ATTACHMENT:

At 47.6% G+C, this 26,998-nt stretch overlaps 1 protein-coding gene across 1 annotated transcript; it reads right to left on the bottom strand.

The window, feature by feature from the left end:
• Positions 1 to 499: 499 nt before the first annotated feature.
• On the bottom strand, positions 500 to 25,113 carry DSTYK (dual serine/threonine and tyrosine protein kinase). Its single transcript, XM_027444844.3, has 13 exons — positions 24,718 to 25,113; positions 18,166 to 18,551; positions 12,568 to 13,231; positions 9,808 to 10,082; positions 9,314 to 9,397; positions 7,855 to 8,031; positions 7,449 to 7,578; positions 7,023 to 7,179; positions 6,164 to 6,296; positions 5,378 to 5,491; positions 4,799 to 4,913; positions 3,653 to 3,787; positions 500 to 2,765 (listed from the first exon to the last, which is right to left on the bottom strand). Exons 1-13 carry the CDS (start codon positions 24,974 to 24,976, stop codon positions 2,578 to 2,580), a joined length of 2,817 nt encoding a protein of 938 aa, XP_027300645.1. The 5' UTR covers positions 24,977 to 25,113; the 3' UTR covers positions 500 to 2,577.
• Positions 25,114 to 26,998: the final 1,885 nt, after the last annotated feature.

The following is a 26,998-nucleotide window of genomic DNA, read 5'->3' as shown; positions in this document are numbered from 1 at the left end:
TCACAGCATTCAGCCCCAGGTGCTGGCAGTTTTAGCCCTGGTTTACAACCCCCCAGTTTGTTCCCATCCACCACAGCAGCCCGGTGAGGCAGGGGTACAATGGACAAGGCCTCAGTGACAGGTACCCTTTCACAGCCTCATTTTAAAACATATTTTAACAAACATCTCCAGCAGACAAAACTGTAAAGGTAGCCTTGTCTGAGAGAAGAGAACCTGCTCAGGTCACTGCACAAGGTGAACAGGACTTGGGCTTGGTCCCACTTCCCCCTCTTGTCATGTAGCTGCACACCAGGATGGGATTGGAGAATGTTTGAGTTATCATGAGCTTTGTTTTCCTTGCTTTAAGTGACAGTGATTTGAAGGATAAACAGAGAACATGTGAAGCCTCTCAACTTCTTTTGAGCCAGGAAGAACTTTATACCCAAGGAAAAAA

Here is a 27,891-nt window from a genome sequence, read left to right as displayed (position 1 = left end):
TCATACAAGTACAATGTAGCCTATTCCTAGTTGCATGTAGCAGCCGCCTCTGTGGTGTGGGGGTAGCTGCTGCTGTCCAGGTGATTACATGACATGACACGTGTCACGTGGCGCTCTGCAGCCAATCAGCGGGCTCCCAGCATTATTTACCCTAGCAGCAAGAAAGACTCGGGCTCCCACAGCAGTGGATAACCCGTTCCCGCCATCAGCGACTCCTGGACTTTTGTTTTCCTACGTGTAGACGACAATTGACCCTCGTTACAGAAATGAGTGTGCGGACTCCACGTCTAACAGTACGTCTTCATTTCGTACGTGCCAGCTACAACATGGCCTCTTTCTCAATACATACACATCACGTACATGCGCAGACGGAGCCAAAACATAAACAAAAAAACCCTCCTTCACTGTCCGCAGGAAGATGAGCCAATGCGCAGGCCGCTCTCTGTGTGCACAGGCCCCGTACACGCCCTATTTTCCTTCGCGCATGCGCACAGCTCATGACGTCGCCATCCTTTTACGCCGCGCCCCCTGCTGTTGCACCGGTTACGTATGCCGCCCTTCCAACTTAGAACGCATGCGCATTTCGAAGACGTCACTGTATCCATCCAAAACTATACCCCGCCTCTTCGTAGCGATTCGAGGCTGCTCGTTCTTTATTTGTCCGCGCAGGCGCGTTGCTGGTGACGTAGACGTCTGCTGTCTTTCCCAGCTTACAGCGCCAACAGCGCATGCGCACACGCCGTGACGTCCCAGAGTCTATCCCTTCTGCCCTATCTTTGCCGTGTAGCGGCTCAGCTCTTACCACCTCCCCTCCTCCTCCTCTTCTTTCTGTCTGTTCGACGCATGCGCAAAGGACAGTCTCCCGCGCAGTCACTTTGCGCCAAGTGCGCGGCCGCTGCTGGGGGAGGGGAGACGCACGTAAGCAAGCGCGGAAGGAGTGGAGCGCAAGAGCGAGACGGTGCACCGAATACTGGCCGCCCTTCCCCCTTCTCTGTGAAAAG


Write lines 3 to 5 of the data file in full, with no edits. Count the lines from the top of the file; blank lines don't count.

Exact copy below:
• Positions 1 to 499: 499 nt before the first annotated feature.
• On the bottom strand, positions 500 to 25,113 carry DSTYK (dual serine/threonine and tyrosine protein kinase). Its single transcript, XM_027444844.3, has 13 exons — positions 24,718 to 25,113; positions 18,166 to 18,551; positions 12,568 to 13,231; positions 9,808 to 10,082; positions 9,314 to 9,397; positions 7,855 to 8,031; positions 7,449 to 7,578; positions 7,023 to 7,179; positions 6,164 to 6,296; positions 5,378 to 5,491; positions 4,799 to 4,913; positions 3,653 to 3,787; positions 500 to 2,765 (listed from the first exon to the last, which is right to left on the bottom strand). Exons 1-13 carry the CDS (start codon positions 24,974 to 24,976, stop codon positions 2,578 to 2,580), a joined length of 2,817 nt encoding a protein of 938 aa, XP_027300645.1. The 5' UTR covers positions 24,977 to 25,113; the 3' UTR covers positions 500 to 2,577.
• Positions 25,114 to 26,998: the final 1,885 nt, after the last annotated feature.